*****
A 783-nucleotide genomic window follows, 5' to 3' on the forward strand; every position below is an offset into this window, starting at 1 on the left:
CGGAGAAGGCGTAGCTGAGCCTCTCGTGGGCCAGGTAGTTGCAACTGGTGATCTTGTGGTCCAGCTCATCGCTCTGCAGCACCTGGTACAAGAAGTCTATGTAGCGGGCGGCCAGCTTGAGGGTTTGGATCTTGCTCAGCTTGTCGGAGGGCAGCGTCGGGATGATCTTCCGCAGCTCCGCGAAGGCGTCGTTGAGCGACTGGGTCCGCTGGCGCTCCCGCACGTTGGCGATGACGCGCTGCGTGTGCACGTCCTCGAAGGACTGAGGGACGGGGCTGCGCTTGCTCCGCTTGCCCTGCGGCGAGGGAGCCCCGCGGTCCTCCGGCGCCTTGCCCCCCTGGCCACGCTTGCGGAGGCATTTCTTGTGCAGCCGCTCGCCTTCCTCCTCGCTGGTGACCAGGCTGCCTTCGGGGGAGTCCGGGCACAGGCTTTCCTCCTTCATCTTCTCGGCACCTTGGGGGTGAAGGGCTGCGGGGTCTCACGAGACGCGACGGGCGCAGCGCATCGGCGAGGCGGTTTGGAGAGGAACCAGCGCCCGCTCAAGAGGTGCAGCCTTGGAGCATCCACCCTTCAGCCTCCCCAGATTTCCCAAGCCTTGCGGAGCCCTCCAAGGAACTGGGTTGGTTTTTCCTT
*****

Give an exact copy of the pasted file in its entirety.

A 783-nucleotide genomic window follows, 5' to 3' on the forward strand; every position below is an offset into this window, starting at 1 on the left:
CGGAGAAGGCGTAGCTGAGCCTCTCGTGGGCCAGGTAGTTGCAACTGGTGATCTTGTGGTCCAGCTCATCGCTCTGCAGCACCTGGTACAAGAAGTCTATGTAGCGGGCGGCCAGCTTGAGGGTTTGGATCTTGCTCAGCTTGTCGGAGGGCAGCGTCGGGATGATCTTCCGCAGCTCCGCGAAGGCGTCGTTGAGCGACTGGGTCCGCTGGCGCTCCCGCACGTTGGCGATGACGCGCTGCGTGTGCACGTCCTCGAAGGACTGAGGGACGGGGCTGCGCTTGCTCCGCTTGCCCTGCGGCGAGGGAGCCCCGCGGTCCTCCGGCGCCTTGCCCCCCTGGCCACGCTTGCGGAGGCATTTCTTGTGCAGCCGCTCGCCTTCCTCCTCGCTGGTGACCAGGCTGCCTTCGGGGGAGTCCGGGCACAGGCTTTCCTCCTTCATCTTCTCGGCACCTTGGGGGTGAAGGGCTGCGGGGTCTCACGAGACGCGACGGGCGCAGCGCATCGGCGAGGCGGTTTGGAGAGGAACCAGCGCCCGCTCAAGAGGTGCAGCCTTGGAGCATCCACCCTTCAGCCTCCCCAGATTTCCCAAGCCTTGCGGAGCCCTCCAAGGAACTGGGTTGGTTTTTCCTT